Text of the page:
Kickstarter LogoUs Brits are pretty good at inventing stuff. Telephone and TV; radar and jet engine; antibiotics and vaccination; pneumatic tyres and hovercraft; these are all great British inventions or discoveries. And don’t forget that new-fangled worldwide web thingy from Sir Tim Berners-Lee. We might be a nation of shopkeepers but we’re also a nation of cracking inventors.

Consequently, I’m delighted to see that Kickstarter is now allowing for UK-based projects, which if nothing else, will save on the typical $20 postage across the Atlantic. From today, proposers will be able to start putting together their Kickstarter projects for launch on 31 October (not October 31).

Intelligently, there won’t be separate UK Kickstarter site: all Kickstarter projects will appear together so brilliant ideas can be funded from across the world – you’ll just have to pay in pounds sterling rather than US dollars. I doubt this will reverse our trade deficit but every little bit helps.

The only obvious difference at this stage seems to be that payments won’t be made through Amazon but an unspecified “third party payments processor”.

I’m very much looking forwards to funding some truly British Kickstarter projects and I’ll keep GNC posted as I do.

(For pedants everywhere, I know that UK and GB are not synonymous but I really can’t be bothered explaining the difference to Johnny Foreigner every time.)

UK’s 4G – Common-sense or Cover-up?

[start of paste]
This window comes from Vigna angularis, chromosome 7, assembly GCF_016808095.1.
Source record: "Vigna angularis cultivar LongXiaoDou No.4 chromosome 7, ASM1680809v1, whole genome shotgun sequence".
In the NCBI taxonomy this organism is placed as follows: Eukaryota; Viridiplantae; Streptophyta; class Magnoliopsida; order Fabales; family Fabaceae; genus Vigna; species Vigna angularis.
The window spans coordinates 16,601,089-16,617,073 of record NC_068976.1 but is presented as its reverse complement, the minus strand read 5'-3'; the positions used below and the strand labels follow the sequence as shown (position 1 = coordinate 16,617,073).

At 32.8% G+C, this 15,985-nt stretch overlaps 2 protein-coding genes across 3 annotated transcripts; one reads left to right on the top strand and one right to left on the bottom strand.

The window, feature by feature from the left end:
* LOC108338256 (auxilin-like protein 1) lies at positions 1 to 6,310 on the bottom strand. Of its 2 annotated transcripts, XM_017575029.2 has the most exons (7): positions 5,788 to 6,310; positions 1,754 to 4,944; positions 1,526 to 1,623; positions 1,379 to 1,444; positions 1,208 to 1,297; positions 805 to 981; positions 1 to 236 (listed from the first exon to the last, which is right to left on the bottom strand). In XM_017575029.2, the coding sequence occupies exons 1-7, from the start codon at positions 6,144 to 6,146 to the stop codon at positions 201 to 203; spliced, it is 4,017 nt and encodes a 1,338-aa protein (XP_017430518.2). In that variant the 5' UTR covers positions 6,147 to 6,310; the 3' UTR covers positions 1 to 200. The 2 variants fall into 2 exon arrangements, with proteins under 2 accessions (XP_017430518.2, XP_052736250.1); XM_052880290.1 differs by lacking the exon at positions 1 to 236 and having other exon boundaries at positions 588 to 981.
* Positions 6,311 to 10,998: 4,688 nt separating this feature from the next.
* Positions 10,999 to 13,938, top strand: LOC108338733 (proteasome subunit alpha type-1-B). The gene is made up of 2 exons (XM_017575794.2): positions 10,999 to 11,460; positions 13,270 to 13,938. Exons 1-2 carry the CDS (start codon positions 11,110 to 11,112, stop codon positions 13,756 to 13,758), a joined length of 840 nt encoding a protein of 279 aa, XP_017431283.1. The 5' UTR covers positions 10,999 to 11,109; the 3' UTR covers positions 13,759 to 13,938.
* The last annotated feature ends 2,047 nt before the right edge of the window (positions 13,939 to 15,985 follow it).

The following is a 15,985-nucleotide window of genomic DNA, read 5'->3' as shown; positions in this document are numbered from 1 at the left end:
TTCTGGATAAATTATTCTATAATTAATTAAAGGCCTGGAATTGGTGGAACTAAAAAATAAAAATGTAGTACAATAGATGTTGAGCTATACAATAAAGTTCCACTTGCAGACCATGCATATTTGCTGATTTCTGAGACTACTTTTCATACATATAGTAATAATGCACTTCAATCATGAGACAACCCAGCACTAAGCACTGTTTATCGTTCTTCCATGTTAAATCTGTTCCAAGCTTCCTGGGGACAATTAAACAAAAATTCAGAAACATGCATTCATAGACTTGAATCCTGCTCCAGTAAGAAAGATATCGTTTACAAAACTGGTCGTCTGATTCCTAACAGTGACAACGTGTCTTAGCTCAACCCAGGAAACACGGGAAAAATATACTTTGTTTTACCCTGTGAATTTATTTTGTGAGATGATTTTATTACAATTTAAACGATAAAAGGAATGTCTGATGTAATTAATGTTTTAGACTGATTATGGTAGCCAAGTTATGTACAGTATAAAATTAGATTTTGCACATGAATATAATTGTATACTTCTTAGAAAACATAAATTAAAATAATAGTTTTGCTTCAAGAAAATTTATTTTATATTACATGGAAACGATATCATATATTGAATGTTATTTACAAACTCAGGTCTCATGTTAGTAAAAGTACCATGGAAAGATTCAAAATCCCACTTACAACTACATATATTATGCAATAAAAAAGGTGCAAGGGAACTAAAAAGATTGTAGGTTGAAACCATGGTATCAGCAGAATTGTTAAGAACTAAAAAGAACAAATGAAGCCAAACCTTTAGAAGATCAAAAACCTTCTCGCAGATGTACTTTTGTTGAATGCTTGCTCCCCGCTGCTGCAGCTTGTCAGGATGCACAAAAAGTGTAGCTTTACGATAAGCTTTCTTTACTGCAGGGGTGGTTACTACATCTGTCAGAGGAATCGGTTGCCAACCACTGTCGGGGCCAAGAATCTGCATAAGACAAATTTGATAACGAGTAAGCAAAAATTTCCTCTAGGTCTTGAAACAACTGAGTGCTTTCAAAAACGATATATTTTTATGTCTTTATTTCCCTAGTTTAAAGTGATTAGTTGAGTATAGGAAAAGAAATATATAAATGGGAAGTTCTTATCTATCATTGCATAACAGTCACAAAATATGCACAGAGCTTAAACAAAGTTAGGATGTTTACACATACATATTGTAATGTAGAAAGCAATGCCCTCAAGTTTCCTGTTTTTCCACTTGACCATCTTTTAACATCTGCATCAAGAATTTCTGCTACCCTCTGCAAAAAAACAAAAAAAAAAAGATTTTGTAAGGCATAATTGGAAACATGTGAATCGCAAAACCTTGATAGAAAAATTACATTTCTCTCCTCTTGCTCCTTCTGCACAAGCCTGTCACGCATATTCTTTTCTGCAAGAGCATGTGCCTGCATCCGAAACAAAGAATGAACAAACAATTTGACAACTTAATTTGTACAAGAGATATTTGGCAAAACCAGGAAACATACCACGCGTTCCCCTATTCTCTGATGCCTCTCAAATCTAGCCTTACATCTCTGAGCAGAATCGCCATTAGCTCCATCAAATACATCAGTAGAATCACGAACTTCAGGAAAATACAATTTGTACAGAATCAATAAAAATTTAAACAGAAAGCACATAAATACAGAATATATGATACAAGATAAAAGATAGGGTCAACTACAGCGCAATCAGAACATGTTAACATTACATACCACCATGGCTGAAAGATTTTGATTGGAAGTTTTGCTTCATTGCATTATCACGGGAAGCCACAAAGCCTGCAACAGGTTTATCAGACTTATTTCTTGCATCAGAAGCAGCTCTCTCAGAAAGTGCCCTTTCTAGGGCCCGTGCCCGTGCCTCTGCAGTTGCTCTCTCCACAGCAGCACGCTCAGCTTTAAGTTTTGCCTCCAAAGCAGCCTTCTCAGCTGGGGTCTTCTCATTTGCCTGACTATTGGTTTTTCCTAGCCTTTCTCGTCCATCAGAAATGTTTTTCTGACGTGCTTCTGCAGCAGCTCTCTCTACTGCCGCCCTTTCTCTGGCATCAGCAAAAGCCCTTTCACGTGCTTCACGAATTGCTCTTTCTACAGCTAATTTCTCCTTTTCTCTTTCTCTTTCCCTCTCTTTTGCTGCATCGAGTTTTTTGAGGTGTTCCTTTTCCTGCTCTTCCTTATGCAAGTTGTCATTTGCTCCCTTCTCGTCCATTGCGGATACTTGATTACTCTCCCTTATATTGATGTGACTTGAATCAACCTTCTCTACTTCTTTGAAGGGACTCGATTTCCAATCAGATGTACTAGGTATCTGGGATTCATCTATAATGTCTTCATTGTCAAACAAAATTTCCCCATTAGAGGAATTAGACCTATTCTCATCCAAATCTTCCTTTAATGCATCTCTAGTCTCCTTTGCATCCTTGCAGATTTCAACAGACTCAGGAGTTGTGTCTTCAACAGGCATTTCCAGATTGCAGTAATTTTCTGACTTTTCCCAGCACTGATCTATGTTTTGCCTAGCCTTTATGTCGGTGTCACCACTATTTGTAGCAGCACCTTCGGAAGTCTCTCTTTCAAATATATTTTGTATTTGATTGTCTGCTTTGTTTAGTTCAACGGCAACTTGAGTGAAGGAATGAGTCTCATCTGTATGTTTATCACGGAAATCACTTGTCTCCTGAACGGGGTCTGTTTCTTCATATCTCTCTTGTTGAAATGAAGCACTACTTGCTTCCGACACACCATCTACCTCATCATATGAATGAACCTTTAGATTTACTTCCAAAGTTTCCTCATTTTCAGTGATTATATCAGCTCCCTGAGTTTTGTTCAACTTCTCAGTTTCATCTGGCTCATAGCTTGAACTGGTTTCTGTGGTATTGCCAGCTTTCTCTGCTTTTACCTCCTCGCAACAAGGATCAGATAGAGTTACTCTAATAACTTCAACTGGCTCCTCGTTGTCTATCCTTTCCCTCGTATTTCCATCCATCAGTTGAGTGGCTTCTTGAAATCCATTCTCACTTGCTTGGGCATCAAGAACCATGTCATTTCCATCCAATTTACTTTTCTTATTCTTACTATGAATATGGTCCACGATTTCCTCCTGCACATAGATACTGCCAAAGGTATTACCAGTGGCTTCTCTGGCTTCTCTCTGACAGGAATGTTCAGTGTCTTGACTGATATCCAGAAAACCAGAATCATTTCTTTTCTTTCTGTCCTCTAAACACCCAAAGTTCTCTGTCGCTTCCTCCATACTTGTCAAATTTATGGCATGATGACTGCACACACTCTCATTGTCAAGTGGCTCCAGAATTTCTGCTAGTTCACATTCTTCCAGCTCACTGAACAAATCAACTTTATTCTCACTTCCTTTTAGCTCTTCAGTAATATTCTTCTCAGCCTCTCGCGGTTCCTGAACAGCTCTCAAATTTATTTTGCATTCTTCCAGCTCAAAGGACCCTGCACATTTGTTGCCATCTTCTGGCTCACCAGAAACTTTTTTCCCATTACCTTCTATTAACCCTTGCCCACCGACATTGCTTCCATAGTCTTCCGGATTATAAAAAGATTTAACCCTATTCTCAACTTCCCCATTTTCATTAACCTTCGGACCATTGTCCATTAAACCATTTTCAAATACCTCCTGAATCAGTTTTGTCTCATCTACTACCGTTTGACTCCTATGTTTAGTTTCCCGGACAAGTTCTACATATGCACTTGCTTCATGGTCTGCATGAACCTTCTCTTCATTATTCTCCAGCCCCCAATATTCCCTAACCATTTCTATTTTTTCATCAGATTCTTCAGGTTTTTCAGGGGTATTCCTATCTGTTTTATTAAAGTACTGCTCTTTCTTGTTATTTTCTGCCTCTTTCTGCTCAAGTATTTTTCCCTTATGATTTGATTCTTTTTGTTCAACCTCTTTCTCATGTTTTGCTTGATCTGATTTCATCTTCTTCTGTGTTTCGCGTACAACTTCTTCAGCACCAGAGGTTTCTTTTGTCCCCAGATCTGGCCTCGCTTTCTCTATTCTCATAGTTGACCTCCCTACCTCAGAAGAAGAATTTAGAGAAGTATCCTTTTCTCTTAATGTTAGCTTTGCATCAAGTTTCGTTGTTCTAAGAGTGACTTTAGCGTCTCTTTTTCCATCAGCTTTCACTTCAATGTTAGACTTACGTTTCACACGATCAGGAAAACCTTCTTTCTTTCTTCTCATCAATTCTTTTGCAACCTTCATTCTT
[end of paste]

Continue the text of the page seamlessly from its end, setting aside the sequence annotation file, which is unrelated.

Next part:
Ofcom LogoThe launch of 4G services in the UK by Everything Everywhere today has been heralded by the majority of the tech blogs and news sites as a long-overdue success. But is this a victory for common-sense or has Ofcom simply managed to cover-up its own incompetence? (For those outside the UK, Ofcom is the regulator and competition authority for the UK communications industries.)

Here’s part of article from GNC that I wrote in October of last year.
Ofcom, the UK’s regulator for the telecommunications industry, issued an update on its plans for the auctioning off of the 800 MHz and 2.6 GHz spectrum bands. These are the frequencies that will be used for the delivery of 4G services.

There has already been one consultation on the auction of the frequencies but based on the responses received, Ofcom has decided to carry out an additional second consultation at the end of 2011 which will run for around 8 weeks. The outcome of the consultation and auction proposals will be published in the summer of 2012, with a delayed frequency auction expected in Q4 2012. More likely Q1 2013, based on their track record.”

So how is it possible that Everything Everywhere, or EE, as it is going to be called, can a launch a 4G service when the frequency auction hasn’t even begun?